The Judges of England: With Sketches of Their Lives, and Miscellaneous Notices Connected with the Courts at Westminster, from the Time of the Conquest, Volume 2

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Longman, Brown, Green, and Longmans, 1848 - Courts
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Page 5 - Communia placita non sequantur curiam nostram, sed teneantur in aliquo certo loco.
Page 242 - No, Sir," replied Roger Bigod, " but by your partiality to foreigners, and your own prodigality, the realm is involved in misery Wherefore we demand that the powers of government be delegated to a committee of barons and prelates, who may correct abuses, and enact salutary laws.
Page 5 - We, or, if we should be out of the realm, our chief justiciary, shall send two justiciaries through every county four times a year, who, with four knights, chosen out of every shire by the people, shall hold the said assizes, in the county, on the day, and at the place appointed.
Page 5 - Nos vel si extra regnum fuerimus capitalis justiciarius noster mittemus duos justiciarios per unumquemque comitatum per quatuor vices in anno qui cum quatuor militibus cujuslibet comitatus electis per comitatum capiant in comitatu et in die et loco comitatus assisas predictas...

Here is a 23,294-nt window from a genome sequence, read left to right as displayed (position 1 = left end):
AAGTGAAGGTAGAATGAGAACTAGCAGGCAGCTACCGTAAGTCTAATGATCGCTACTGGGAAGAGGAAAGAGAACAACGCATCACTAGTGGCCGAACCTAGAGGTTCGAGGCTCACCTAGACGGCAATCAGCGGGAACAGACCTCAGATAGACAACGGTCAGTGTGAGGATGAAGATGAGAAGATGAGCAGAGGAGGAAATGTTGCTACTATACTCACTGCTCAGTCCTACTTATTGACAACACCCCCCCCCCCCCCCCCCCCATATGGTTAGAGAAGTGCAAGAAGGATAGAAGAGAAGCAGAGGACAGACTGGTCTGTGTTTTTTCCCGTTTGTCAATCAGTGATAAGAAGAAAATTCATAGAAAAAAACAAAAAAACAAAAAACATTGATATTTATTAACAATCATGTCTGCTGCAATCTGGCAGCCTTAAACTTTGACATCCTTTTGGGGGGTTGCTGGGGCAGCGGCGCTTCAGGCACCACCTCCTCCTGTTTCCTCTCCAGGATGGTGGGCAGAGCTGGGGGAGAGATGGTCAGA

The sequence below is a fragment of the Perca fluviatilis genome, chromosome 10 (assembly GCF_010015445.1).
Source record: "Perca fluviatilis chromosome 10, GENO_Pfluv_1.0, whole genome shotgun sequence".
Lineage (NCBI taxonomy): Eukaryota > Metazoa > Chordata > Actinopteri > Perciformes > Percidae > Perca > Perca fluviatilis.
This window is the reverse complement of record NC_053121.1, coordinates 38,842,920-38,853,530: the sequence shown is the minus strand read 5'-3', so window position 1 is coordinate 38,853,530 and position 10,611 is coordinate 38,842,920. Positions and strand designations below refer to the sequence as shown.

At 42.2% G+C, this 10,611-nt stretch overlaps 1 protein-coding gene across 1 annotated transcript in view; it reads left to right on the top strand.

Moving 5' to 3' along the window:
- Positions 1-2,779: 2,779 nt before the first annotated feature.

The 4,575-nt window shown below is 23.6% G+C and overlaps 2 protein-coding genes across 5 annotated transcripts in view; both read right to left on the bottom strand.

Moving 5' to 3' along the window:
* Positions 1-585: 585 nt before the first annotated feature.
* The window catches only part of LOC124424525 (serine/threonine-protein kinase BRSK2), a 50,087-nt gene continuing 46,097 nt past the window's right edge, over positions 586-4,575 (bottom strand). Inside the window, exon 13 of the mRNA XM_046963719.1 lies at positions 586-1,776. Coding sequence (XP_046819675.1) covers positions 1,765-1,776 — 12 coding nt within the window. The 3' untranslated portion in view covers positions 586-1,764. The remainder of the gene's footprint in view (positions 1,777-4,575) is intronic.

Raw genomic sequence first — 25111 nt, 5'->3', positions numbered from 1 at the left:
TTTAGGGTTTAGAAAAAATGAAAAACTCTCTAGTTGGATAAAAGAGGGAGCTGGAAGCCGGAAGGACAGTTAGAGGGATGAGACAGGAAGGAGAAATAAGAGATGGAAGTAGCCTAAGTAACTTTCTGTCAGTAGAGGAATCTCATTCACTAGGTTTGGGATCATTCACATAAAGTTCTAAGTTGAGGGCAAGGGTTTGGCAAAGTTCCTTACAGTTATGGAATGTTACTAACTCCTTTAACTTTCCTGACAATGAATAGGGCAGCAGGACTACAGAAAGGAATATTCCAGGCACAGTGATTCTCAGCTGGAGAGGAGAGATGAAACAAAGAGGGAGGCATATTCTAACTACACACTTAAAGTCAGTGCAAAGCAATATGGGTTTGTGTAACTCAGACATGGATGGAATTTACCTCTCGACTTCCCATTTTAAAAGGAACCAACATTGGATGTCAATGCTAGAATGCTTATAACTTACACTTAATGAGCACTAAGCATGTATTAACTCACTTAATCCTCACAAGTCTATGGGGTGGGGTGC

Page 5 - ... per unumquemque comitatum per quatuor vices in anno, qui, cum quatuor militibus cujuslibet comitatus electis per comitatum, capiant in comitatu et in die et loco comitatus assisas praedictas.
Page 442 - This is the only time in which he appears in a judicial position ; and he held it then no doubt in his character of Constable of the Tower, where the sittings were to take place. He was Earl of Warwick for life only, in right of Margery, his second wife, the sister and heir of Thomas de Newburgh, the last earl.
Page 16 - ... another entry on them in the same year, subsequently noticed, relative to Ralph de Neville. His lordship does not again mention Richard de Marisco during John's reign: he adds, however, that there is "no farther entry in the records on the subject [of the great seal] 1 Rot.
Page 394 - The munificence of his expenditure may be judged from the stately dinner he gave in 1256 at his house in Tothill Fields, when he entertained the Kings and Queens of England and Scotland, Prince Edward, and the nobles and prelates of the kingdom. It is recorded that his guests were so numerous that he was compelled to erect tents for their reception, and that seven hundred dishes were scarcely sufficient ! for the first course.
Page 4 - ROLLS record the sums of money issued out of any of the royal treasuries by way of imprest, advance, or accommodation ; and which are afterwards to be accounted for. Only five of these rolls remain ; those of 7, 12, 14, 15, and 16 John. That of 12 John has been published ; and it and the Misa? roll of 1 1 John are peculiarly valuable, as they are the only Chancery records of those years which now exist.
Page 5 - The common pleas shall not follow our court, but shall be held in some certain place.

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